It is important that pregnant women and people with chronic diseases be vaccinated because they are at a greater risk of complications and death from pandemic influenza.
6. Is the pandemic influenza (H1N1) 2009 vaccine safe?
The vaccine is safe. As of early May, more than 400 million doses of pandemic influenza (H1N1) vaccine had been administered worldwide. In the Americas alone, over 70 million doses have been administered in 23 countries in Latin America and the Caribbean, and between the United States (127 million) and Canada (24 million), 151 million doses have been provided to health workers, high-risk groups, and the general population. Not a single adverse event that would call the safety of the vaccine into question has been confirmed to date.
One of the concerns of national governments, their authorities, the population, and international health organizations is ensuring the safety of the vaccine. For this reason, adverse event reporting has been strengthened and complemented by exhaustive investigations to scientifically determine whether any events that occur are a coincidence or are indeed due to vaccination. This is proof of responsible management and of looking out for the interests and well-being of the population.
To date, there have been reports of a limited number of possible events supposedly attributable to vaccination that have jeopardized the health of vaccinated people (severe events). A thorough scientific investigation of these events is under way to ascertain whether they were really caused by the influenza vaccine. This investigation is being conducted by the ministries of health of the countries where they have been reported.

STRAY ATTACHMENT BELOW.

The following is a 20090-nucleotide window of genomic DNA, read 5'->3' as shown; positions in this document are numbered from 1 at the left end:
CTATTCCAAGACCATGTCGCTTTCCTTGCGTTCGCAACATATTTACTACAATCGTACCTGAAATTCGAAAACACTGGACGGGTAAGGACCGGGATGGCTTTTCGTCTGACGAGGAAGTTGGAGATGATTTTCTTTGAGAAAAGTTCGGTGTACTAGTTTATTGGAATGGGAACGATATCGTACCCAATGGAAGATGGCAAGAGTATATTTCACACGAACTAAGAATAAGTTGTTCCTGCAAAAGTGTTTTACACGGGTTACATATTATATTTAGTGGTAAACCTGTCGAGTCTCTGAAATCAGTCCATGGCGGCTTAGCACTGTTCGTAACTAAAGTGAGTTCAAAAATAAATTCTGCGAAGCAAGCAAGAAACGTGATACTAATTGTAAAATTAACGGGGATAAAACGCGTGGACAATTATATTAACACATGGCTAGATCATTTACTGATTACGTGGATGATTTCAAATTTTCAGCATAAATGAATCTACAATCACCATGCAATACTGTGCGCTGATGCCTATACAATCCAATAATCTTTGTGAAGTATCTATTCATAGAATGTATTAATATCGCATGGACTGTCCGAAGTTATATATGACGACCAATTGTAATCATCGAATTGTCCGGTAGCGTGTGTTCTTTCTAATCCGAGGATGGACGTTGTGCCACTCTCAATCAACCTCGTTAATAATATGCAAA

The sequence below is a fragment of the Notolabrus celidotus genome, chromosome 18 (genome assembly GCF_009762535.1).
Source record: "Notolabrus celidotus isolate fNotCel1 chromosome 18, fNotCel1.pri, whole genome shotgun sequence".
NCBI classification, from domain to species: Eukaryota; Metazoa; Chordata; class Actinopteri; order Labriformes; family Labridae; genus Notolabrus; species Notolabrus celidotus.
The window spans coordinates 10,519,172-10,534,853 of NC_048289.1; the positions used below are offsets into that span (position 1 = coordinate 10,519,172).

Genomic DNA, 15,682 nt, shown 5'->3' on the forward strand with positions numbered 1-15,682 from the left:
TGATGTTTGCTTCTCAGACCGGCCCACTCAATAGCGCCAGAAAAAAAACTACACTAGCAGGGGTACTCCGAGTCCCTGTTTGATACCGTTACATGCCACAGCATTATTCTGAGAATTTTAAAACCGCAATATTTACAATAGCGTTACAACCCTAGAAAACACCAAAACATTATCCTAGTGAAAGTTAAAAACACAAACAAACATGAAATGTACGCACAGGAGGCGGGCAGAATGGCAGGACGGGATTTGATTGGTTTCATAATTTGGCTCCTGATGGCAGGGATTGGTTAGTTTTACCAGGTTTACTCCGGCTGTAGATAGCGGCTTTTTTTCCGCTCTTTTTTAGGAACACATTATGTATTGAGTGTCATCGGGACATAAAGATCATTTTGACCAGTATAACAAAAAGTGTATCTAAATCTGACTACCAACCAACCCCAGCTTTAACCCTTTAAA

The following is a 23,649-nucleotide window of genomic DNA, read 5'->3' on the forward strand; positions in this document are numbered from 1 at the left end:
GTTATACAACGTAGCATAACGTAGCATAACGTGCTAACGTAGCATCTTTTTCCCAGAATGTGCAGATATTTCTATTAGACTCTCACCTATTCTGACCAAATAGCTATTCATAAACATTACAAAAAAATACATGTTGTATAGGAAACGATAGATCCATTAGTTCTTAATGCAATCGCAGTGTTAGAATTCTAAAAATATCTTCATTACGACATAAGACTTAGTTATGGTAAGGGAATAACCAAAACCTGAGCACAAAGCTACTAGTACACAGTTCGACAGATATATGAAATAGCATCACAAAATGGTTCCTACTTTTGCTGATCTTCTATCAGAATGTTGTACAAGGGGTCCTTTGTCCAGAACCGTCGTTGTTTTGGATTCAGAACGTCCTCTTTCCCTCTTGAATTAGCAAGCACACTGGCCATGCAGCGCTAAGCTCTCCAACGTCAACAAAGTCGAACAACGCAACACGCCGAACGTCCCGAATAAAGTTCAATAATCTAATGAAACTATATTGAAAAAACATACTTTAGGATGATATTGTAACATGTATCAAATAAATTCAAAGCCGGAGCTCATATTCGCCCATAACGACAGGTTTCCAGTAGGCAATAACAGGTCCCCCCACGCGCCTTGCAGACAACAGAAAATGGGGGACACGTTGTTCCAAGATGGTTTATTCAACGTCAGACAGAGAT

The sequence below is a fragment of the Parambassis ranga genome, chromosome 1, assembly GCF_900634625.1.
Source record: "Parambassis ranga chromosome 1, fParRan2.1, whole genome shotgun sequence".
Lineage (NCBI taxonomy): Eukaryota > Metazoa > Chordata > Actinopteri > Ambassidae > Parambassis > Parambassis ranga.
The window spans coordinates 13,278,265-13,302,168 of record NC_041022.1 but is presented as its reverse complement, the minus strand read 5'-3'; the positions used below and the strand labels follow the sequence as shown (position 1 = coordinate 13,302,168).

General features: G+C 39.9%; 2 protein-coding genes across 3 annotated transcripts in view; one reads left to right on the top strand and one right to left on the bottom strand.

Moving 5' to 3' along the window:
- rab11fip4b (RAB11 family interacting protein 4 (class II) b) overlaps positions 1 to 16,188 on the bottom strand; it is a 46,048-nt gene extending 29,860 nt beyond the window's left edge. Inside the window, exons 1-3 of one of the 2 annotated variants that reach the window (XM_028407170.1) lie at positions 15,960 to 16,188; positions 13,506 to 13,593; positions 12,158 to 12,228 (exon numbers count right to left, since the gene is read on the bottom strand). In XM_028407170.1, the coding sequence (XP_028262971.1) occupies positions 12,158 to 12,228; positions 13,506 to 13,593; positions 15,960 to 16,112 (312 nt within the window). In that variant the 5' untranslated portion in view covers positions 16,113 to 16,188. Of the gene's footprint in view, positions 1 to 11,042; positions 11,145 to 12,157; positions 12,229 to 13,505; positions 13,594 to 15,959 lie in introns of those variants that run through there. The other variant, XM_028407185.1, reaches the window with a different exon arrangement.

The adverse events reported with this vaccine are quite similar to those seen with the seasonal flu vaccine—that is, local reaction, pain at the injection site, headache, and malaise may occur. The symptoms subside after 48 hours.
The seasonal flu vaccine is a very safe vaccine that is administered every year to millions of people, without any evidence that it causes permanent injury or death in vaccinated people; on the contrary, it protects them from influenza. Vaccines are developed to save lives.
7. Has production of this vaccine been different from that of the seasonal influenza vaccine?
No, the process and quality standards used in the manufacture of pandemic influenza (H1N1) vaccine and seasonal influenza vaccine are the same. Although all possible measures have been taken to speed up production of the pandemic influenza vaccine, the same manufacturing protocols used for seasonal influenza vaccine have been followed, due to the concern on the part of manufacturing laboratories, governments, and the general public about ensuring the safety of the pandemic influenza (H1N1) vaccine. The time required to manufacture the new pandemic influenza vaccine (4 to 6 months) has remained similar to that of the seasonal influenza vaccine (6 months) precisely because of these precautions.
8. Is this vaccine safe for pregnant women?
Yes, it is safe for pregnant women. To date, not a single adverse event has been observed that has endangered vaccinated pregnant women or their unborn children compared with unvaccinated pregnant women.
Furthermore, approximately 1 out of every 10 deaths from pandemic influenza (H1N1) has been found to occur in pregnant women.